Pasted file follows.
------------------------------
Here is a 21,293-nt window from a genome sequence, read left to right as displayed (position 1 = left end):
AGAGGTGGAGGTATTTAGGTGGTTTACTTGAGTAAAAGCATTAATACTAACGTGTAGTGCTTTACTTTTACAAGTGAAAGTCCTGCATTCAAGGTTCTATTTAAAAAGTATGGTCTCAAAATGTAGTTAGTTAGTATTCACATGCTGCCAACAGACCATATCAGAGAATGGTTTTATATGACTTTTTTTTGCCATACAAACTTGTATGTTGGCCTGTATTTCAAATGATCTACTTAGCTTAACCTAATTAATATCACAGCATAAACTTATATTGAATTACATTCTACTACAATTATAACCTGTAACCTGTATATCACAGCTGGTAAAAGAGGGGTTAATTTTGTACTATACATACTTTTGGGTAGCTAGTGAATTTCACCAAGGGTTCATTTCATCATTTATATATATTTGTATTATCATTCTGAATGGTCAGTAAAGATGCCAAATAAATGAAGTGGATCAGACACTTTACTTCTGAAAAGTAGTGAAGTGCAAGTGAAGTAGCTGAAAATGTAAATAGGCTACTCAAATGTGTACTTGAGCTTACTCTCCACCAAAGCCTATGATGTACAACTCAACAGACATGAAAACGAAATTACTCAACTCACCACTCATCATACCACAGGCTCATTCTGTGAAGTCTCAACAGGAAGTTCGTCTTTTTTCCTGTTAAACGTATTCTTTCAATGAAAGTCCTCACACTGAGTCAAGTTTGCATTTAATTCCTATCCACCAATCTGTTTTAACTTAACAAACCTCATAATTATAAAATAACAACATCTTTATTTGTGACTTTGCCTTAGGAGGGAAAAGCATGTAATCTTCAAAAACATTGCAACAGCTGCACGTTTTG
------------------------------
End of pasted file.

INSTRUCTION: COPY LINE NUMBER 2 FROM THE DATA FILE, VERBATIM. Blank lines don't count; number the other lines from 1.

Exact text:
AGAGGTGGAGGTATTTAGGTGGTTTACTTGAGTAAAAGCATTAATACTAACGTGTAGTGCTTTACTTTTACAAGTGAAAGTCCTGCATTCAAGGTTCTATTTAAAAAGTATGGTCTCAAAATGTAGTTAGTTAGTATTCACATGCTGCCAACAGACCATATCAGAGAATGGTTTTATATGACTTTTTTTTGCCATACAAACTTGTATGTTGGCCTGTATTTCAAATGATCTACTTAGCTTAACCTAATTAATATCACAGCATAAACTTATATTGAATTACATTCTACTACAATTATAACCTGTAACCTGTATATCACAGCTGGTAAAAGAGGGGTTAATTTTGTACTATACATACTTTTGGGTAGCTAGTGAATTTCACCAAGGGTTCATTTCATCATTTATATATATTTGTATTATCATTCTGAATGGTCAGTAAAGATGCCAAATAAATGAAGTGGATCAGACACTTTACTTCTGAAAAGTAGTGAAGTGCAAGTGAAGTAGCTGAAAATGTAAATAGGCTACTCAAATGTGTACTTGAGCTTACTCTCCACCAAAGCCTATGATGTACAACTCAACAGACATGAAAACGAAATTACTCAACTCACCACTCATCATACCACAGGCTCATTCTGTGAAGTCTCAACAGGAAGTTCGTCTTTTTTCCTGTTAAACGTATTCTTTCAATGAAAGTCCTCACACTGAGTCAAGTTTGCATTTAATTCCTATCCACCAATCTGTTTTAACTTAACAAACCTCATAATTATAAAATAACAACATCTTTATTTGTGACTTTGCCTTAGGAGGGAAAAGCATGTAATCTTCAAAAACATTGCAACAGCTGCACGTTTTG